I always wanted to paint. I came to weaving later in life. It is now a passion.
Weaving, like painting, has been practiced for millennia.
Weaving was traditionally thought of as ‘just’ a craft. Not so very long ago, painting used to be taught as a craft, too. If weaving was to be an art form it had some catching up to do. This has been happening since the mid-20th century with figures such as Anni Albers, Peter Collingwood, and Sheila Hicks.
But there is still some persuading to do in the wider world that thread can be seen as line, that a piece of cloth does not need to be useable and can be a piece of art. I see my work in this context.
© Philip King Photography
I explore the painterly and sculptural qualities of yarns and fibres within the relatively constraining context of my shaft looms. I am pushing these limitations to achieve vivid expression in this unfamiliar medium. My pieces evolve intuitively and I use yarns and fibres as lines of paint, each with its own colour as well as textural characteristics. I often leave the materials I use hanging off the sides as I think it is interesting for people to see what they are and how each one ‘behaves’ when unconstrained.
For me, the shaft looms I use provide a tensioned ‘canvas’ in the warp necessary to construct a cloth but I allow yarns to breathe with an often very loosely woven weft. Once released from the loom, the looseness softens or even dissolves traditional angularity of weaves and allows for natural movement, fluidity, expression which are all key to my work.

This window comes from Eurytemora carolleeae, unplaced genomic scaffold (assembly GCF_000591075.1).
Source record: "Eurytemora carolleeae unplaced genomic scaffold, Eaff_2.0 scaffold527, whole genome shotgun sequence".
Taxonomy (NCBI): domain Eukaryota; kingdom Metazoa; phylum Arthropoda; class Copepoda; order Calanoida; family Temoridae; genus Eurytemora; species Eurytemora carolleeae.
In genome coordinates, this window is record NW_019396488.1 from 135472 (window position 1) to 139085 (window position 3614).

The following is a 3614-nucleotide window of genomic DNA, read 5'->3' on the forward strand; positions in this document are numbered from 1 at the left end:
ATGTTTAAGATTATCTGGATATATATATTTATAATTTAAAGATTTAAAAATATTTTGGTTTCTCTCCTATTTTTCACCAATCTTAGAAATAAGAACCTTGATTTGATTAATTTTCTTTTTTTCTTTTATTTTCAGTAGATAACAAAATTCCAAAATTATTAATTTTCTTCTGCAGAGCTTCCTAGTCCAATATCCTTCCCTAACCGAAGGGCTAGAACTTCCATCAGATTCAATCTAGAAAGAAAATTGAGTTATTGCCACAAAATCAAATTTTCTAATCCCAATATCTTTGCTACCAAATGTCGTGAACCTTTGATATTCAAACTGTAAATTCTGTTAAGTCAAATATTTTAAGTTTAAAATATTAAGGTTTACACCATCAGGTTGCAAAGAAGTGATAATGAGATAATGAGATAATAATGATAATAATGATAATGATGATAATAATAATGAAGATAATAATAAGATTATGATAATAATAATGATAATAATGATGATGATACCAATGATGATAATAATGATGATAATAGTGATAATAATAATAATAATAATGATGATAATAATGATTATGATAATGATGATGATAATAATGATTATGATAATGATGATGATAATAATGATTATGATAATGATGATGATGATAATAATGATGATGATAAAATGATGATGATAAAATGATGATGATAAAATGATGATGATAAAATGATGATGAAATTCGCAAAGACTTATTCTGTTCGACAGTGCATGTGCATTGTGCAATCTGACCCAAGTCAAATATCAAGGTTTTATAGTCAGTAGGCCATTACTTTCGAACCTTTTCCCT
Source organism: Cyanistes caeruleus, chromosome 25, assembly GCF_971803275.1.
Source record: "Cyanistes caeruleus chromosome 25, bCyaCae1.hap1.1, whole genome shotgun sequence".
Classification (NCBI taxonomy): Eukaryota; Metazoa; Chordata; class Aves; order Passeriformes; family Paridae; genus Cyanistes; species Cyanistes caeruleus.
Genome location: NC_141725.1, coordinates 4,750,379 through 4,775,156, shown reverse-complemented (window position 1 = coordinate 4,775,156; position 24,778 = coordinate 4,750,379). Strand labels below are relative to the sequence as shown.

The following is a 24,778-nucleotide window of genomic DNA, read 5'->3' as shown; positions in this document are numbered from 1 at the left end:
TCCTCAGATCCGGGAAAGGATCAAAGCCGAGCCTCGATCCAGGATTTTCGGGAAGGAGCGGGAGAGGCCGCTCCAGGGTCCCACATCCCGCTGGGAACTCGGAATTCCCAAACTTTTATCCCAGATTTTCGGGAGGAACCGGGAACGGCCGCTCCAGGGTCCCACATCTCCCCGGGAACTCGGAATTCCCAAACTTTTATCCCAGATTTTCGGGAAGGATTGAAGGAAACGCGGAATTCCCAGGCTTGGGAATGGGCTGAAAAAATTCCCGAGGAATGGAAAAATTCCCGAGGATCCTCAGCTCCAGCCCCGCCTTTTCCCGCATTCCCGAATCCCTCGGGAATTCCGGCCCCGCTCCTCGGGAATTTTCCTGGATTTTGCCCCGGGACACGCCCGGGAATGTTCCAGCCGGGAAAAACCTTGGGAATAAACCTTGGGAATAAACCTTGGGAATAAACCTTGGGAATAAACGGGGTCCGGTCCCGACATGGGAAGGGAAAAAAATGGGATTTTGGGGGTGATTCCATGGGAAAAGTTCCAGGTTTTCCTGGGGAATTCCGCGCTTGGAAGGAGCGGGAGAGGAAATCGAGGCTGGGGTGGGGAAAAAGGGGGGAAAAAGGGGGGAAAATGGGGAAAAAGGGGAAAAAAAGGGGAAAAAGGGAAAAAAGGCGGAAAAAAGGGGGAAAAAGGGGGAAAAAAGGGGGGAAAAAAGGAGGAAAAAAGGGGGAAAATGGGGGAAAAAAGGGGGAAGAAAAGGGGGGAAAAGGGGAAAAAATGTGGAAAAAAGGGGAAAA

Much of my subject matter is connected to nature which is full of fluctuating shapes and irregular formations such trees, the sea, clouds etc, even red ants’ heaps. They may be in constant flux but create an impression of steadiness, coherence. I often sacrifice the traditional stability of cloth for maximum expressiveness whilst maintaining this coherence, trying to weave pieces of art that feel like objects come to life.
Artist Julia Engelhardt in conversation with Lizzie Collins, Owner and Director of Zuleika Gallery,
Woodstock; published online May 2022
Profile by Esther Lafferty, first published in The Oxford Times: Oxfordshire Limited Edition magazine May 2018
‘Julia Engelhardt Wins the OFA Competition’, published in OxMagazine, online only in March/April 2020 due to the pandemic
Online Oxford Festival of the Arts programme for 2020, not printed due to the pandemic